The Jungle Language and Communication Quotes
How we cite our quotes: Citations follow this format: (Chapter.Paragraph)
[Teta Elzbieta] was part of the machine she tended, and every faculty that was not needed for the machine was doomed to be crushed out of existence. There was only one mercy about the cruel grind – that it gave her the gift of insensibility. Little by little she sank into a torpor – she fell silent. She would meet Jurgis and Ona in the evening, and the three would walk home together, often without saying a word. Ona, too, was falling into a habit of silence – Ona, who had once gone about singing like a bird. (14.5)
Everyone is so depressed at the miseries of their working lives that they have literally fallen silent. They don't even have the energy or presence of mind to complain about their fates. This silence seems to be in keeping with the socialist speaker's accusation in Chapter 28 that these factory owners "kill the soul" (28.52). This silence also stands in contrast to the incredible amount the socialist speakers at the end of the novel talk – page after page of speechifying! It's not just that The Jungle is wordy for the sake of style or anything like that; the novel itself seems to connect talking to hope and idealism and silence to soul death.
"I hit him, sir," said Jurgis.
"Say 'your Honor,'" said the officer, pinching his arm hard.
"Your Honor," said Jurgis, obediently.
"You tried to choke him?"
"Yes, sir, your Honor."
"Ever been arrested before?"
"No, sir, your Honor."
"What have you to say for yourself?"
Jurgis hesitated. What had he to say? In two years and a half he had learned to speak English for practical purposes, but these had never included the statement that some one had intimidated and seduced his wife. (17.49-53)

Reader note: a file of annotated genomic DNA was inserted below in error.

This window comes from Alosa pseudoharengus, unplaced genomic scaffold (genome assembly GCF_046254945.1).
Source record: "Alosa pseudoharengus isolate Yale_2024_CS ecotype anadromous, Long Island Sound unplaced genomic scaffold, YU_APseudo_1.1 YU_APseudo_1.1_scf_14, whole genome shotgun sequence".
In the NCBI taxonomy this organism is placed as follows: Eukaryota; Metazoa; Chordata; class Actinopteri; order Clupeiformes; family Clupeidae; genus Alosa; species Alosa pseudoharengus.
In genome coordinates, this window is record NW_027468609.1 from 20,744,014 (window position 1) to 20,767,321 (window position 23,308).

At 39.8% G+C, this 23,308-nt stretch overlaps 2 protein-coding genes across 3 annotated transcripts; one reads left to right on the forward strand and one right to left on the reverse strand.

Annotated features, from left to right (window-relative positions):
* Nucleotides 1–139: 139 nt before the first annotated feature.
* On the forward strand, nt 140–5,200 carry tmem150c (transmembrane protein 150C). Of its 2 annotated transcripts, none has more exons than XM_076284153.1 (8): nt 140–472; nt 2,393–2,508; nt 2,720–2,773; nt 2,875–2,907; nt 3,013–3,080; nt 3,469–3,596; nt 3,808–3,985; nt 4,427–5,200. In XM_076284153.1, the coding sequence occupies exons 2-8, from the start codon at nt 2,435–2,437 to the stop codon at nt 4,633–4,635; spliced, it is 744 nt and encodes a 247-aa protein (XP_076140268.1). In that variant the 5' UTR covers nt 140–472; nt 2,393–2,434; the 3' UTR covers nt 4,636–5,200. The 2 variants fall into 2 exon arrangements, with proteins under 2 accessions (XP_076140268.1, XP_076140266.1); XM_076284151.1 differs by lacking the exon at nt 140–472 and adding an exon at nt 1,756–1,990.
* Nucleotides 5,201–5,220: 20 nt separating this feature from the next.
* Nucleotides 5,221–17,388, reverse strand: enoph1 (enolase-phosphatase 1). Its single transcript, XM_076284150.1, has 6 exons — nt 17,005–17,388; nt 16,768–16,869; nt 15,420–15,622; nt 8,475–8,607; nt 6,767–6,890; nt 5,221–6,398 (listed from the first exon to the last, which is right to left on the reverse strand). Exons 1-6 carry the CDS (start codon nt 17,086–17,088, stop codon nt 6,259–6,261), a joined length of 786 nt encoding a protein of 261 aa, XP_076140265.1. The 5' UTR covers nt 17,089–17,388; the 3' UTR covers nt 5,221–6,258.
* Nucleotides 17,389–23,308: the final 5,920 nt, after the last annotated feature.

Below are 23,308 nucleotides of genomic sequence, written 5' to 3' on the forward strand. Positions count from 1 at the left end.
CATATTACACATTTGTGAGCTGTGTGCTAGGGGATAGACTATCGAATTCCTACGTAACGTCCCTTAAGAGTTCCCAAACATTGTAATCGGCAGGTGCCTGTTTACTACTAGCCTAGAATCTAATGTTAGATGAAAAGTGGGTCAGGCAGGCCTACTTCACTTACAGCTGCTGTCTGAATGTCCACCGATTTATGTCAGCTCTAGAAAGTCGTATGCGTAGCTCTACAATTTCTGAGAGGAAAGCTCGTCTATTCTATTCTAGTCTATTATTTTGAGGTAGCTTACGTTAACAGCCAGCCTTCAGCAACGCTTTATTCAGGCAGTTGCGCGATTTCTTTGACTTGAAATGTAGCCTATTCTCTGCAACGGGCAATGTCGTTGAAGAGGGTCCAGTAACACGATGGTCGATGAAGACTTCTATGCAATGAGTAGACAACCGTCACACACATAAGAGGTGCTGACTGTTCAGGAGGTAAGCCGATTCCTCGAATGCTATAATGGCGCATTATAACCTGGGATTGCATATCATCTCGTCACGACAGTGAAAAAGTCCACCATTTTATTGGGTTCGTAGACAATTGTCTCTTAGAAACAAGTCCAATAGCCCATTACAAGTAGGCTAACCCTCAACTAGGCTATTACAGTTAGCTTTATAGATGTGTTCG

Truly, it doesn't matter what Jurgis says at his first trial. The judge hates immigrants and the guy who Jurgis beat up is an important man around Packingtown. There is no chance Jurgis is going to get away without punishment, but the judge still bothers to observe the formalities. They even bring in a Lithuanian interpreter to tell Jurgis's story of Ona's rape. It's all for nothing: Jurgis might as well not have said anything at all. Why does Judge Pat Callahan listen to Jurgis's statement at all? Why persist in this courtroom theater if the verdict has been decided before Jurgis and Connor have even said a word? Who is this performance of a trial even for?
"Hello, Jack," said the saloonkeeper, when he entered—they call all foreigners and unskilled men "Jack" in Packingtown. (19.53)
The fact that all the foreigners in Packingtown get the same name is sinister. Not only do they have no individuality or status within the factories where they work their lives away, but they also have no individuality in the places where they hang out after work. In this harsh economic system, foreign workers become literally nameless. Jurgis frequents the bars – can't any of the bartenders be bothered to remember a good customer's real name?